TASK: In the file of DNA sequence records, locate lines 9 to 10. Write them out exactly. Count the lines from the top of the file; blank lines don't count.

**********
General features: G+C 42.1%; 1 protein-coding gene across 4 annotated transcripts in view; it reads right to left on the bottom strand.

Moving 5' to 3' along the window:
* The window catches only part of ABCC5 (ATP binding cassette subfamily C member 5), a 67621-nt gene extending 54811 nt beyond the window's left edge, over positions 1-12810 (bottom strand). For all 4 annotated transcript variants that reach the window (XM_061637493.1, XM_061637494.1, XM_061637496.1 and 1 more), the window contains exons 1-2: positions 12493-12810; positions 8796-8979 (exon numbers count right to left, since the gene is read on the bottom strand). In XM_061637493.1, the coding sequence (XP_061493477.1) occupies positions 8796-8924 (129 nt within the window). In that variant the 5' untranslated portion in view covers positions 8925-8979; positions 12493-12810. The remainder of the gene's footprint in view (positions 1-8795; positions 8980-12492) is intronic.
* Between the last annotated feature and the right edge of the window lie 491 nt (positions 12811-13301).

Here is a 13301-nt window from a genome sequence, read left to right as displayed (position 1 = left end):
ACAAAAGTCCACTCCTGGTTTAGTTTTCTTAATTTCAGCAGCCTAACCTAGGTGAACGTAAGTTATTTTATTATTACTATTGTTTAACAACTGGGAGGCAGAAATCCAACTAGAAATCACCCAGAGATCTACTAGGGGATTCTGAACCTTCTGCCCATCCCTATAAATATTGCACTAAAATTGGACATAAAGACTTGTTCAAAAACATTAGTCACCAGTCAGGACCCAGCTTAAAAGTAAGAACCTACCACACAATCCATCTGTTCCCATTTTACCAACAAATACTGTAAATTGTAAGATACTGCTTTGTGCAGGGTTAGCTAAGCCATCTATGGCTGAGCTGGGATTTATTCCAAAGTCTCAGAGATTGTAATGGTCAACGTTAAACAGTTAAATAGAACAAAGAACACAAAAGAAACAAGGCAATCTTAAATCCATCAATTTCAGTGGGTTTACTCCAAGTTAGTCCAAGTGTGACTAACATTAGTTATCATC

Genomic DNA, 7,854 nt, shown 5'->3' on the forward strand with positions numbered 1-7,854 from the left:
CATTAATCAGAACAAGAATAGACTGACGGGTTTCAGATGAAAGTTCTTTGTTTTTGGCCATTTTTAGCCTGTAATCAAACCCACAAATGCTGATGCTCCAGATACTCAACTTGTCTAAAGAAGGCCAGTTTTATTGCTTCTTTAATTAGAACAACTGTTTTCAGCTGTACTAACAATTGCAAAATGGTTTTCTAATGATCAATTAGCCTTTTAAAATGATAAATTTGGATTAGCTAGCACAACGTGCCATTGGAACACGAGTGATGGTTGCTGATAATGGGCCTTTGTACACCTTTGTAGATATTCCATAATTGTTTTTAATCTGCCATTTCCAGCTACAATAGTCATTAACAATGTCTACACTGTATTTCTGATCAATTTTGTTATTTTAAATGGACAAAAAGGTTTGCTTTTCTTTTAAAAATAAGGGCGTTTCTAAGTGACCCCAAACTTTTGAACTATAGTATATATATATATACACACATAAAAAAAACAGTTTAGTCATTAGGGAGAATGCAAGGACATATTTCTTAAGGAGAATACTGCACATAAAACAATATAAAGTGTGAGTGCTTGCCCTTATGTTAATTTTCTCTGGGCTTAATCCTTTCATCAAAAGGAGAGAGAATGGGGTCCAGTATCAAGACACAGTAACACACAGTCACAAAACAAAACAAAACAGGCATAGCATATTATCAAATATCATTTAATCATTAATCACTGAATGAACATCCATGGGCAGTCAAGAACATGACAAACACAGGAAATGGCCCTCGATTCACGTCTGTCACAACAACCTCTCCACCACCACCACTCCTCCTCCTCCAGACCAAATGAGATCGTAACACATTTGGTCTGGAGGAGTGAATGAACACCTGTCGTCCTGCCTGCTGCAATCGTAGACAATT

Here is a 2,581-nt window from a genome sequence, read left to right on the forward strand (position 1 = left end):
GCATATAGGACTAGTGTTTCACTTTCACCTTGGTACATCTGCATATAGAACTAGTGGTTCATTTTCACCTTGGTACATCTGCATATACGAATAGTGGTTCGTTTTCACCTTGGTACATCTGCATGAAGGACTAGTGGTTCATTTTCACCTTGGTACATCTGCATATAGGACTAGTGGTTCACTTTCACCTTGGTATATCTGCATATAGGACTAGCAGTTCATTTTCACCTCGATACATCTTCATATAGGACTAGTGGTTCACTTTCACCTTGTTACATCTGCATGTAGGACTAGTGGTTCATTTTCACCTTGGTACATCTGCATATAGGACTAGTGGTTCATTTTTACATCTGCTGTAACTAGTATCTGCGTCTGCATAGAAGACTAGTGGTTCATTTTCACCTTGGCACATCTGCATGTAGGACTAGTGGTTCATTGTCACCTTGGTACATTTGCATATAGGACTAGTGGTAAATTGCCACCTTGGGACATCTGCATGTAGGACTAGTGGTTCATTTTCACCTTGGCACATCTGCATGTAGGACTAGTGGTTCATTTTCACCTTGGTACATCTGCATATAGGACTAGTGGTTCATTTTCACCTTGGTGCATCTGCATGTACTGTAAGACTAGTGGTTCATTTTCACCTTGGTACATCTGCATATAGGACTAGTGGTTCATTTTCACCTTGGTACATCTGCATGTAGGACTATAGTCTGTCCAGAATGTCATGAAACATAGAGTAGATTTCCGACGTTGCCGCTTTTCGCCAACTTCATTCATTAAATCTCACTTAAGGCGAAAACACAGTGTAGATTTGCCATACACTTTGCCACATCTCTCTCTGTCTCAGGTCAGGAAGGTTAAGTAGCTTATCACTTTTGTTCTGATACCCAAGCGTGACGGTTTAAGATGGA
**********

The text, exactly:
Here is a 2,581-nt window from a genome sequence, read left to right on the forward strand (position 1 = left end):
GCATATAGGACTAGTGTTTCACTTTCACCTTGGTACATCTGCATATAGAACTAGTGGTTCATTTTCACCTTGGTACATCTGCATATACGAATAGTGGTTCGTTTTCACCTTGGTACATCTGCATGAAGGACTAGTGGTTCATTTTCACCTTGGTACATCTGCATATAGGACTAGTGGTTCACTTTCACCTTGGTATATCTGCATATAGGACTAGCAGTTCATTTTCACCTCGATACATCTTCATATAGGACTAGTGGTTCACTTTCACCTTGTTACATCTGCATGTAGGACTAGTGGTTCATTTTCACCTTGGTACATCTGCATATAGGACTAGTGGTTCATTTTTACATCTGCTGTAACTAGTATCTGCGTCTGCATAGAAGACTAGTGGTTCATTTTCACCTTGGCACATCTGCATGTAGGACTAGTGGTTCATTGTCACCTTGGTACATTTGCATATAGGACTAGTGGTAAATTGCCACCTTGGGACATCTGCATGTAGGACTAGTGGTTCATTTTCACCTTGGCACATCTGCATGTAGGACTAGTGGTTCATTTTCACCTTGGTACATCTGCATATAGGACTAGTGGTTCATTTTCACCTTGGTGCATCTGCATGTACTGTAAGACTAGTGGTTCATTTTCACCTTGGTACATCTGCATATAGGACTAGTGGTTCATTTTCACCTTGGTACATCTGCATGTAGGACTATAGTCTGTCCAGAATGTCATGAAACATAGAGTAGATTTCCGACGTTGCCGCTTTTCGCCAACTTCATTCATTAAATCTCACTTAAGGCGAAAACACAGTGTAGATTTGCCATACACTTTGCCACATCTCTCTCTGTCTCAGGTCAGGAAGGTTAAGTAGCTTATCACTTTTGTTCTGATACCCAAGCGTGACGGTTTAAGATGGA